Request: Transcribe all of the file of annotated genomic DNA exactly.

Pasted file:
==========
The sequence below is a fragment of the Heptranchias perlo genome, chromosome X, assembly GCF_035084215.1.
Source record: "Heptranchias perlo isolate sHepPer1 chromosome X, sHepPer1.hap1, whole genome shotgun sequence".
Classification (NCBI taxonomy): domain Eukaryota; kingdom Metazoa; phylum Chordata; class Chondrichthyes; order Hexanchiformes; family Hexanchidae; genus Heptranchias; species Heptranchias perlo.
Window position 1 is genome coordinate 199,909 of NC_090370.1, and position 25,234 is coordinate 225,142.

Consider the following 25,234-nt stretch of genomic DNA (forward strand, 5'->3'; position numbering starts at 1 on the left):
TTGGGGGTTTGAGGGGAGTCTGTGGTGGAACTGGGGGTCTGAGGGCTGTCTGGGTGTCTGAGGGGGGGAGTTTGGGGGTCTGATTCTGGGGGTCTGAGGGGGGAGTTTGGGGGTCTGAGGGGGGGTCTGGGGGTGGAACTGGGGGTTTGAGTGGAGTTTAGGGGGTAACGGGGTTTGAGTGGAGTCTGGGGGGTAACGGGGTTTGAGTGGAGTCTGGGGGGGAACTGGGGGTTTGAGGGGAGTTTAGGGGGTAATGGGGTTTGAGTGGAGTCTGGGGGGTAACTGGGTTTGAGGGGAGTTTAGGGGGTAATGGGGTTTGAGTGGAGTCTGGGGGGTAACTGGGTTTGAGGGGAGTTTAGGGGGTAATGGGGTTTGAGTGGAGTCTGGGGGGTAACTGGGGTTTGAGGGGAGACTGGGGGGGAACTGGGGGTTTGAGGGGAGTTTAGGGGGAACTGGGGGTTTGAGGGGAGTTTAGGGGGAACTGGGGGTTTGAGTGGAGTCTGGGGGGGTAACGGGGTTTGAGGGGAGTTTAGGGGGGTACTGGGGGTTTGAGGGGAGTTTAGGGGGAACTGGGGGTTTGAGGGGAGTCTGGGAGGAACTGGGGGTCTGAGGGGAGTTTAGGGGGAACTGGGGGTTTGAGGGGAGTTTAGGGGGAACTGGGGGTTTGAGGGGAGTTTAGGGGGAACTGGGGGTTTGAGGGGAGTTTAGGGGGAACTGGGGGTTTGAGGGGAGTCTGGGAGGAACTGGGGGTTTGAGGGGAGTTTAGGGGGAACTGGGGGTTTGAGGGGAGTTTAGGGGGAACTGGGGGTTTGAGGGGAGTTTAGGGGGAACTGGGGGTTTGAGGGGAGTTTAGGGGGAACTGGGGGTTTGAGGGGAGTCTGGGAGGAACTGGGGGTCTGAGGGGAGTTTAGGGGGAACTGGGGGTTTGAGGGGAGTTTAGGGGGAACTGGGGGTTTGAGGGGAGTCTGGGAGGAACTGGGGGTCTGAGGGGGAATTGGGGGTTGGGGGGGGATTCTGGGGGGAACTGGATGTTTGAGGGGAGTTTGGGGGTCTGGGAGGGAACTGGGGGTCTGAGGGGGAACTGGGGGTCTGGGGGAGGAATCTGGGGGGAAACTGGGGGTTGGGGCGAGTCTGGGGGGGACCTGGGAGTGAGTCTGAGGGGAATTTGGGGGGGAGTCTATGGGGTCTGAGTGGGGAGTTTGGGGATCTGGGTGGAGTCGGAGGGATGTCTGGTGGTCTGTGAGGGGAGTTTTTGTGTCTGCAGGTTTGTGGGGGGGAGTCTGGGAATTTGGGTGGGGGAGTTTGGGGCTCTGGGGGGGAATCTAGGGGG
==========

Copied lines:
The sequence below is a fragment of the Heptranchias perlo genome, chromosome X, assembly GCF_035084215.1.
Source record: "Heptranchias perlo isolate sHepPer1 chromosome X, sHepPer1.hap1, whole genome shotgun sequence".
Classification (NCBI taxonomy): domain Eukaryota; kingdom Metazoa; phylum Chordata; class Chondrichthyes; order Hexanchiformes; family Hexanchidae; genus Heptranchias; species Heptranchias perlo.
Window position 1 is genome coordinate 199,909 of NC_090370.1, and position 25,234 is coordinate 225,142.

Consider the following 25,234-nt stretch of genomic DNA (forward strand, 5'->3'; position numbering starts at 1 on the left):
TTGGGGGTTTGAGGGGAGTCTGTGGTGGAACTGGGGGTCTGAGGGCTGTCTGGGTGTCTGAGGGGGGGAGTTTGGGGGTCTGATTCTGGGGGTCTGAGGGGGGAGTTTGGGGGTCTGAGGGGGGGTCTGGGGGTGGAACTGGGGGTTTGAGTGGAGTTTAGGGGGTAACGGGGTTTGAGTGGAGTCTGGGGGGTAACGGGGTTTGAGTGGAGTCTGGGGGGGAACTGGGGGTTTGAGGGGAGTTTAGGGGGTAATGGGGTTTGAGTGGAGTCTGGGGGGTAACTGGGTTTGAGGGGAGTTTAGGGGGTAATGGGGTTTGAGTGGAGTCTGGGGGGTAACTGGGTTTGAGGGGAGTTTAGGGGGTAATGGGGTTTGAGTGGAGTCTGGGGGGTAACTGGGGTTTGAGGGGAGACTGGGGGGGAACTGGGGGTTTGAGGGGAGTTTAGGGGGAACTGGGGGTTTGAGGGGAGTTTAGGGGGAACTGGGGGTTTGAGTGGAGTCTGGGGGGGTAACGGGGTTTGAGGGGAGTTTAGGGGGGTACTGGGGGTTTGAGGGGAGTTTAGGGGGAACTGGGGGTTTGAGGGGAGTCTGGGAGGAACTGGGGGTCTGAGGGGAGTTTAGGGGGAACTGGGGGTTTGAGGGGAGTTTAGGGGGAACTGGGGGTTTGAGGGGAGTTTAGGGGGAACTGGGGGTTTGAGGGGAGTTTAGGGGGAACTGGGGGTTTGAGGGGAGTCTGGGAGGAACTGGGGGTTTGAGGGGAGTTTAGGGGGAACTGGGGGTTTGAGGGGAGTTTAGGGGGAACTGGGGGTTTGAGGGGAGTTTAGGGGGAACTGGGGGTTTGAGGGGAGTTTAGGGGGAACTGGGGGTTTGAGGGGAGTCTGGGAGGAACTGGGGGTCTGAGGGGAGTTTAGGGGGAACTGGGGGTTTGAGGGGAGTTTAGGGGGAACTGGGGGTTTGAGGGGAGTCTGGGAGGAACTGGGGGTCTGAGGGGGAATTGGGGGTTGGGGGGGGATTCTGGGGGGAACTGGATGTTTGAGGGGAGTTTGGGGGTCTGGGAGGGAACTGGGGGTCTGAGGGGGAACTGGGGGTCTGGGGGAGGAATCTGGGGGGAAACTGGGGGTTGGGGCGAGTCTGGGGGGGACCTGGGAGTGAGTCTGAGGGGAATTTGGGGGGGAGTCTATGGGGTCTGAGTGGGGAGTTTGGGGATCTGGGTGGAGTCGGAGGGATGTCTGGTGGTCTGTGAGGGGAGTTTTTGTGTCTGCAGGTTTGTGGGGGGGAGTCTGGGAATTTGGGTGGGGGAGTTTGGGGCTCTGGGGGGGAATCTAGGGGG